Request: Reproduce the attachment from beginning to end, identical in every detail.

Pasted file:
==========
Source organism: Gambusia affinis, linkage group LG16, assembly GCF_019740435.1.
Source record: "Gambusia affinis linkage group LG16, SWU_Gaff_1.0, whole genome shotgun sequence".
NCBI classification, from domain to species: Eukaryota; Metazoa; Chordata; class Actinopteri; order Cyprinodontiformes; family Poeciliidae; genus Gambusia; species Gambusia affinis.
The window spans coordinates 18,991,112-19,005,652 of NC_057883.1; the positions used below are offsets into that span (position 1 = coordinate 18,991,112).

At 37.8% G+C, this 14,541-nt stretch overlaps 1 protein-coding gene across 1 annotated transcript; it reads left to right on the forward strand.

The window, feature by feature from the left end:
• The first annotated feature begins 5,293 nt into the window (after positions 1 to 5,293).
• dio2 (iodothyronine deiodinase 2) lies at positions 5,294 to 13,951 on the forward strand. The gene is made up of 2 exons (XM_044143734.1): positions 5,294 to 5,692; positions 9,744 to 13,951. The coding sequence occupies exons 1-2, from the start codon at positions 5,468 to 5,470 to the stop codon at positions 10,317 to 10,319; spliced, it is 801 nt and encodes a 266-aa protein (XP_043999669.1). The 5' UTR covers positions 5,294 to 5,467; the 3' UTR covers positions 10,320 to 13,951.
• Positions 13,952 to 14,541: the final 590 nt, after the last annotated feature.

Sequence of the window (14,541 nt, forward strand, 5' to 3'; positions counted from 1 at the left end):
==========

Source organism: Gambusia affinis, linkage group LG16, assembly GCF_019740435.1.
Source record: "Gambusia affinis linkage group LG16, SWU_Gaff_1.0, whole genome shotgun sequence".
NCBI classification, from domain to species: Eukaryota; Metazoa; Chordata; class Actinopteri; order Cyprinodontiformes; family Poeciliidae; genus Gambusia; species Gambusia affinis.
The window spans coordinates 18,991,112-19,005,652 of NC_057883.1; the positions used below are offsets into that span (position 1 = coordinate 18,991,112).

At 37.8% G+C, this 14,541-nt stretch overlaps 1 protein-coding gene across 1 annotated transcript; it reads left to right on the forward strand.

The window, feature by feature from the left end:
• The first annotated feature begins 5,293 nt into the window (after positions 1 to 5,293).
• dio2 (iodothyronine deiodinase 2) lies at positions 5,294 to 13,951 on the forward strand. The gene is made up of 2 exons (XM_044143734.1): positions 5,294 to 5,692; positions 9,744 to 13,951. The coding sequence occupies exons 1-2, from the start codon at positions 5,468 to 5,470 to the stop codon at positions 10,317 to 10,319; spliced, it is 801 nt and encodes a 266-aa protein (XP_043999669.1). The 5' UTR covers positions 5,294 to 5,467; the 3' UTR covers positions 10,320 to 13,951.
• Positions 13,952 to 14,541: the final 590 nt, after the last annotated feature.

Sequence of the window (14,541 nt, forward strand, 5' to 3'; positions counted from 1 at the left end):